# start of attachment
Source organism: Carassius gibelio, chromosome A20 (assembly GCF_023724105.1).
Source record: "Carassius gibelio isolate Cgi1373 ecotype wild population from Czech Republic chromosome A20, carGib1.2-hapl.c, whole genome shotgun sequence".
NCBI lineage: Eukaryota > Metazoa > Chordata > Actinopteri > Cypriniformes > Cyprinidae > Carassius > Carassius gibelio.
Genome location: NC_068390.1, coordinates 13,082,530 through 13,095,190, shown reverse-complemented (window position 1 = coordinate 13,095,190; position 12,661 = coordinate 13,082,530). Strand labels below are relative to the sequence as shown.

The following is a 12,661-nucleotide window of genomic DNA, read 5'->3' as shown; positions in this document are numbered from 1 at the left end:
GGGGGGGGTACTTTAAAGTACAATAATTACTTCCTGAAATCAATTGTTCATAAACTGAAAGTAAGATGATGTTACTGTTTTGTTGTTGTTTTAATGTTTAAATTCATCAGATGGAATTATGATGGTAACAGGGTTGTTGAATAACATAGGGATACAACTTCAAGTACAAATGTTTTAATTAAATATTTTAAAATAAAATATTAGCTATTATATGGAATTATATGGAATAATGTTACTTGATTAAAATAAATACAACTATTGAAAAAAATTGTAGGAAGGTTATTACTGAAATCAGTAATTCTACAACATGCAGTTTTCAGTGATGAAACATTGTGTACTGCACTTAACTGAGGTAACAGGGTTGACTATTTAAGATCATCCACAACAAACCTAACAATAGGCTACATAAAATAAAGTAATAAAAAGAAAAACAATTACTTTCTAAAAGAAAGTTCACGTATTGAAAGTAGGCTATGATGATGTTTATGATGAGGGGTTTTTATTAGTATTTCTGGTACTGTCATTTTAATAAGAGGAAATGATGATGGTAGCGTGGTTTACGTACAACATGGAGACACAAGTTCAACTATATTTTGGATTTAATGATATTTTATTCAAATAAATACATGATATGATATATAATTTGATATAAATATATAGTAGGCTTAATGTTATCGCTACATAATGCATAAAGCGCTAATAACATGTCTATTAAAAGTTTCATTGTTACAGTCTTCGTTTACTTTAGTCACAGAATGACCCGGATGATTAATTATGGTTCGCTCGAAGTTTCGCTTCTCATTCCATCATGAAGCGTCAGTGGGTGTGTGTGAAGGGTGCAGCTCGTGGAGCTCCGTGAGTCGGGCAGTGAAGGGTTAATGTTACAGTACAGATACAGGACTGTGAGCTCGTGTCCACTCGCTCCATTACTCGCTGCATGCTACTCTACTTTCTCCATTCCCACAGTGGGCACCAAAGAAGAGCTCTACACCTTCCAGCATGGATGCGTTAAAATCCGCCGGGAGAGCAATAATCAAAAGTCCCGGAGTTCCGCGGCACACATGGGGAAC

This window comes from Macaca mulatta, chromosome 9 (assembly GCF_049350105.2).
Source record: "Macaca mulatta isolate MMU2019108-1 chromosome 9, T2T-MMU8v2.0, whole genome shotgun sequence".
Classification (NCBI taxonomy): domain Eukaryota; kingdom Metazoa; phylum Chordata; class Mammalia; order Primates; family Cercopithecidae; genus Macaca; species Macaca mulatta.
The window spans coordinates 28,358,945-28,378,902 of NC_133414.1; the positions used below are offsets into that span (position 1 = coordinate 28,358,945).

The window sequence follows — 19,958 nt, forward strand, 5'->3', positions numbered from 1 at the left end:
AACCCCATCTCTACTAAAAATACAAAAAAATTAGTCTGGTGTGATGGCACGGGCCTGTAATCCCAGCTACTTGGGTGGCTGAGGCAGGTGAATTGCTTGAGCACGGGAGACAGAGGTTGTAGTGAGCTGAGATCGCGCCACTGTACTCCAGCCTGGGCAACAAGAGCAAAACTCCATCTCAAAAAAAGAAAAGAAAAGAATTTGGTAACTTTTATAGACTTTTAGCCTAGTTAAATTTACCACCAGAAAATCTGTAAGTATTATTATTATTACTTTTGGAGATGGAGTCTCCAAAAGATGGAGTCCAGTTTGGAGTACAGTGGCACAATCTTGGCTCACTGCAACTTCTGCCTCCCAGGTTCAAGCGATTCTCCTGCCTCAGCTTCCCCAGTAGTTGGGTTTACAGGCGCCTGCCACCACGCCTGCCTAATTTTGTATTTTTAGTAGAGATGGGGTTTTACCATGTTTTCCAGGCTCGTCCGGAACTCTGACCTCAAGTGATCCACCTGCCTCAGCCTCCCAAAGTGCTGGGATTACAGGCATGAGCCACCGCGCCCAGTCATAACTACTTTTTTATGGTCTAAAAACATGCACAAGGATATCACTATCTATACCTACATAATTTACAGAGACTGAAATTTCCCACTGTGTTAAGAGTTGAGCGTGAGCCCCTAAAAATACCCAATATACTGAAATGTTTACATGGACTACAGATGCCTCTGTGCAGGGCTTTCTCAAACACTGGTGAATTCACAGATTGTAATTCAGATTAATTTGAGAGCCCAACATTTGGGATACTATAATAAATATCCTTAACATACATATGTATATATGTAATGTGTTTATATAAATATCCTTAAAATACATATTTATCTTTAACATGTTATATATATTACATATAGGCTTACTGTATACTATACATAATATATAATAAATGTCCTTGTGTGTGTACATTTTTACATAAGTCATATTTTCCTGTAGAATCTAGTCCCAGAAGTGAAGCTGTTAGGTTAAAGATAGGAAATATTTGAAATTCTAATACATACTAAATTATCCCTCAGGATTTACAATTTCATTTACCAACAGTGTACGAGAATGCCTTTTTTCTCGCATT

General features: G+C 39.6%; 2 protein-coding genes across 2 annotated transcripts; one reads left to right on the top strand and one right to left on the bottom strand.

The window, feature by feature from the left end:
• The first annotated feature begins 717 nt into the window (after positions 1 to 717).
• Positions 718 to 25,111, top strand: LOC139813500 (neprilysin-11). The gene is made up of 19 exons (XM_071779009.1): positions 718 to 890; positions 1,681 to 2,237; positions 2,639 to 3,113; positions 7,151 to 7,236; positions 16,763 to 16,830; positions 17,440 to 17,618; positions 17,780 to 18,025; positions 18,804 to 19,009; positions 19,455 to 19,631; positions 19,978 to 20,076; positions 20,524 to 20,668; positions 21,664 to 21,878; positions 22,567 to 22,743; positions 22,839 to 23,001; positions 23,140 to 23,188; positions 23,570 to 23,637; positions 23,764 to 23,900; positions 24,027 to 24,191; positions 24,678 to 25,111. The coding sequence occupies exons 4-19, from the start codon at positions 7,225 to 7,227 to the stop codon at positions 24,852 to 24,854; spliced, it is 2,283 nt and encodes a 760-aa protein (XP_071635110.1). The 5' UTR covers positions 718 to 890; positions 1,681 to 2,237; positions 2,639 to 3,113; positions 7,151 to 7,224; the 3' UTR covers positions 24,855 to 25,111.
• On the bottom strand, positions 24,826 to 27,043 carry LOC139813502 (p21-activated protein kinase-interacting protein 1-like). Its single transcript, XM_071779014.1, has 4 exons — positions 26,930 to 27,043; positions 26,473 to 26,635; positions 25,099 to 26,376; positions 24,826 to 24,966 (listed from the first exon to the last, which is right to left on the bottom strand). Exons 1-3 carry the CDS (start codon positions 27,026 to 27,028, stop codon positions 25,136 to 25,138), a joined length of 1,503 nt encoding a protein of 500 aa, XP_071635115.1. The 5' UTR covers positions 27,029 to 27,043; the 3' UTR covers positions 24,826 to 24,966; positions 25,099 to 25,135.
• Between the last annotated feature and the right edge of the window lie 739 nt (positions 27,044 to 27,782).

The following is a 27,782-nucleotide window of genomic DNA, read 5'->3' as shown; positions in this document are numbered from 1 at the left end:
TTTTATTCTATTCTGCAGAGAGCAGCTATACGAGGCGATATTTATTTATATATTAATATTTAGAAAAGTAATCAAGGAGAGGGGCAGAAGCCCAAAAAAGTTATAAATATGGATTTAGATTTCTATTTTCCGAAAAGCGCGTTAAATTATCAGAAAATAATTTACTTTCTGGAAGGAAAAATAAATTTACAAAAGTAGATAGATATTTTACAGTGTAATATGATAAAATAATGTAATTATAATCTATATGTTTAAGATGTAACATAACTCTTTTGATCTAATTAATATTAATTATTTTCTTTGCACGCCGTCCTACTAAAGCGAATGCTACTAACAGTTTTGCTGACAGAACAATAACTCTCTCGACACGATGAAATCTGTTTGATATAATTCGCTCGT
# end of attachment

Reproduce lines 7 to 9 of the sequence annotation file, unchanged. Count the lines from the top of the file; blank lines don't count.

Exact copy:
This window comes from Macaca mulatta, chromosome 9 (assembly GCF_049350105.2).
Source record: "Macaca mulatta isolate MMU2019108-1 chromosome 9, T2T-MMU8v2.0, whole genome shotgun sequence".
Classification (NCBI taxonomy): domain Eukaryota; kingdom Metazoa; phylum Chordata; class Mammalia; order Primates; family Cercopithecidae; genus Macaca; species Macaca mulatta.